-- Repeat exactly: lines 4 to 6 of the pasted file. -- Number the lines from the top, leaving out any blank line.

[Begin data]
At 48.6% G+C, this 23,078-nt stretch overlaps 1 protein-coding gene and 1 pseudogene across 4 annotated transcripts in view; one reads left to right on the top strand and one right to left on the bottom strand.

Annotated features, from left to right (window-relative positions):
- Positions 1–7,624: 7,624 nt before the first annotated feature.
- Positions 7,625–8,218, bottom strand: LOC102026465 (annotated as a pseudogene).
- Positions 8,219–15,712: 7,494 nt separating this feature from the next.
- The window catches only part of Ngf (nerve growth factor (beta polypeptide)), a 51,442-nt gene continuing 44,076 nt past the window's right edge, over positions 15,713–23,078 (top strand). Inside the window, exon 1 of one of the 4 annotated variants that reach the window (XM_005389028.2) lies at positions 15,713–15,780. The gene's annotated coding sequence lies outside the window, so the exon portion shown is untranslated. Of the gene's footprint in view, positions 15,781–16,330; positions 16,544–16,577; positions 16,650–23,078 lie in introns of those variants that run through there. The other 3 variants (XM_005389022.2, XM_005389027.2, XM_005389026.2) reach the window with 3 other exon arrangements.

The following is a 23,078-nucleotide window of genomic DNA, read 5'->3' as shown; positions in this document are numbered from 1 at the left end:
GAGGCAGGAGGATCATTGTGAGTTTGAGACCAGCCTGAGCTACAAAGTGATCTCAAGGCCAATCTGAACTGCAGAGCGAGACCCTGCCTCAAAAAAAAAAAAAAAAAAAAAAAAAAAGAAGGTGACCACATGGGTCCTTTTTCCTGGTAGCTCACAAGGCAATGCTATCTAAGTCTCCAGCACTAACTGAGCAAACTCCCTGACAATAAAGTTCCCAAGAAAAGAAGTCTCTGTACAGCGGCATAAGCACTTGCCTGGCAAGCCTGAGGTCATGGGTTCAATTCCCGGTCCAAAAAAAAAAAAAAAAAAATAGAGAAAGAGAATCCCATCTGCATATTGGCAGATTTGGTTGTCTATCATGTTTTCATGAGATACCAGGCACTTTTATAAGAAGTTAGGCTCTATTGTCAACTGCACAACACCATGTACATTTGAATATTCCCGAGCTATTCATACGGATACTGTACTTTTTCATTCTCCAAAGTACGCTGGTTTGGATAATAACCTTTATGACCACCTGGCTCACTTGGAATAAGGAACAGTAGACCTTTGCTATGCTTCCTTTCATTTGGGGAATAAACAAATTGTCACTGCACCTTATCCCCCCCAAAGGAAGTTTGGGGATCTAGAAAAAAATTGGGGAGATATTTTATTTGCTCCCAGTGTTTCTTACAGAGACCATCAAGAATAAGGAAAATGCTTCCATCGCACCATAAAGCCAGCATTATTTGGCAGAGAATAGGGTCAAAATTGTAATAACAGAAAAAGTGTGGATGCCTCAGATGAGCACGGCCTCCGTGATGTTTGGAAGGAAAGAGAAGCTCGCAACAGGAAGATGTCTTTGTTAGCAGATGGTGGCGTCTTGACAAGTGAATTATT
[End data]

- Positions 7,625–8,218, bottom strand: LOC102026465 (annotated as a pseudogene).
- Positions 8,219–15,712: 7,494 nt separating this feature from the next.
- The window catches only part of Ngf (nerve growth factor (beta polypeptide)), a 51,442-nt gene continuing 44,076 nt past the window's right edge, over positions 15,713–23,078 (top strand). Inside the window, exon 1 of one of the 4 annotated variants that reach the window (XM_005389028.2) lies at positions 15,713–15,780. The gene's annotated coding sequence lies outside the window, so the exon portion shown is untranslated. Of the gene's footprint in view, positions 15,781–16,330; positions 16,544–16,577; positions 16,650–23,078 lie in introns of those variants that run through there. The other 3 variants (XM_005389022.2, XM_005389027.2, XM_005389026.2) reach the window with 3 other exon arrangements.